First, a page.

I guess the driving force behind it was, on a structural level, that games offer an unprecedented and totally unique space to explore what stories can be... and then on a more content level, this attempt to tell a completely different type and style of story than had been attempted in a game before.

How did Rob's remake come about?

He wrote to me out of the blue and asked if I had a problem with him remaking it. So I looked at his portfolio and wasn't about to argue - the fact he was on the Mirror's Edge team, which is one of the most beautiful games of recent years helped too! I think he's an exceptional talent and I feel really lucky and proud to have made something that someone of Rob's ability was into enough to want to spent a year of his life working on.

What do you think he's added to the Dear Esther experience? Obviously it's prettier, but what about more fundamentally?

There's a lot of subtle stuff going on in there, and what's really cool is how he's responded to the original version and put his own spin on stuff, rather than just carbon-copying it. I sent him pages of random notes and a descriptive walkthrough of what I thought I was probably trying to get at for each VO trigger, and then I've been looking at the alphas and feeding back, but right up until the deal with Valve happened, it was mainly Rob's gig.
Since then, I've been working with Jess on the new soundtrack, writing and recording some new VOs with Nigel and working with Rob on some new features and things in the landscape.

It's going to be quite different in a few ways from the original. The visuals are the most obvious thing, as that's going to have a massive effect on how immersive the island is, and that's really important. There are some new landmarks and fragments of story attached to those; the caves are really quite radically different. If you thought the original soundtrack was good, the new one will take your breath away. And there are some new voice overs to discover that add new depth to the story. There's quite a bit more focus on exploration, properly rewarding the player for leaving the obvious path. And the great thing about going indie with the remake is we've been able to do all of that, to make it more than just a visual overhaul - which to be fair, never really did justice to Rob's amazing work anyway.

The story's obviously a key point. Summarised, and without megaspoilers, what's Esther about?

Grief, loss, guilt, faith, illness. Cheerful stuff. But it's also, and this is really important to me, about love and hope and redemption, and how people cling to each other in the face of a brutal, uncaring world.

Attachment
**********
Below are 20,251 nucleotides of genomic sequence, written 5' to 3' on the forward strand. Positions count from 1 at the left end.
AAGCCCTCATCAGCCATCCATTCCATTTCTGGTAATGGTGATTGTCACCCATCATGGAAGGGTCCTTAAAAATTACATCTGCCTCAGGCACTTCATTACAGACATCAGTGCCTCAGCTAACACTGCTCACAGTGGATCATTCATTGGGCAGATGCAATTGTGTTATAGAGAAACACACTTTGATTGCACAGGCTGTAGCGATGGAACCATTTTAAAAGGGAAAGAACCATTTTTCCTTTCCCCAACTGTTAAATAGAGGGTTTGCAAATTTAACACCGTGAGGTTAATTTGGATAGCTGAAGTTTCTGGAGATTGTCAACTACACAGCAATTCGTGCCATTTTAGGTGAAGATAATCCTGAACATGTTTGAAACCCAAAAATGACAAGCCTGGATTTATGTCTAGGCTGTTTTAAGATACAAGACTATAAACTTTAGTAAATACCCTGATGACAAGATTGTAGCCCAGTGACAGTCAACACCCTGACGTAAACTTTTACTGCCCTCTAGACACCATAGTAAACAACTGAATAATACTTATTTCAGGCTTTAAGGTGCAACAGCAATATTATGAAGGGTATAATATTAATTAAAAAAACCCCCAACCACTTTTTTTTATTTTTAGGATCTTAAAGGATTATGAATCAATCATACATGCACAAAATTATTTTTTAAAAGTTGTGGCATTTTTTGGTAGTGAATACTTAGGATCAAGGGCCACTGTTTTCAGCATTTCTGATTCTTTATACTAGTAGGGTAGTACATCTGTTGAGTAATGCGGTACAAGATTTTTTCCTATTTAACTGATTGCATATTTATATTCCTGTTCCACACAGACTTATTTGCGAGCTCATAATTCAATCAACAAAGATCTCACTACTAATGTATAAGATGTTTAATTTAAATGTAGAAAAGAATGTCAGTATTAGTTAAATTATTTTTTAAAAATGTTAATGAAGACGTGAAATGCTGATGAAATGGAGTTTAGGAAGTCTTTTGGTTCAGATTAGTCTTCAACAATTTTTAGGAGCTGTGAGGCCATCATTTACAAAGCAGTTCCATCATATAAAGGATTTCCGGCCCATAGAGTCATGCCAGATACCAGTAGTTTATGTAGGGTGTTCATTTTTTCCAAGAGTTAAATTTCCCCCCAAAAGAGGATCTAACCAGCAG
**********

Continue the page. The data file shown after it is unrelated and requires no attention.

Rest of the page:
Central to the concept of Esther is the idea that there's no central truth, no absolute interpretation of it at all, and it is whatever you take from it. And it's been great how players have really responded to that, there's some amazing versions of it out there.

So on a superficial level, Esther is about a man who finds himself standing on the jetty of a remote Hebridean island. Some time before, he lost someone called Esther, which seems to have driven him here, although he's not sure why. He seems to be following the story and journey of a 18th Century explorer, who was convinced the island had some kind of almost supernatural power, of healing or redemption, some special function in the world. But then it's also about whether any of what is happening is real, whether it's a coma dream, or repressed memory, or fantasy, or a final moment before death, a final release. That might even be giving too much away, but there's also a lot more going on in there. As much as anything else, it's a fog of images and ideas and symbols that can be stitched together in a whole bunch of different ways, depending on how you take them.

It's an extremely tragic. I think we've spoken a little about this before, but do you think there's room to explore more negative emotions in games?

Yeah, although I don't think that's necessarily necessary or a sign of a greater emotional complexity or sophistication. Emo teenage poetry isn't inherently better because it's depressing and self-absorbed. A game that makes you cry is not inherently a more emotionally sophisticated thing than one that captures many subtle shades of joy or rage or fear, all those more traditional game emotions.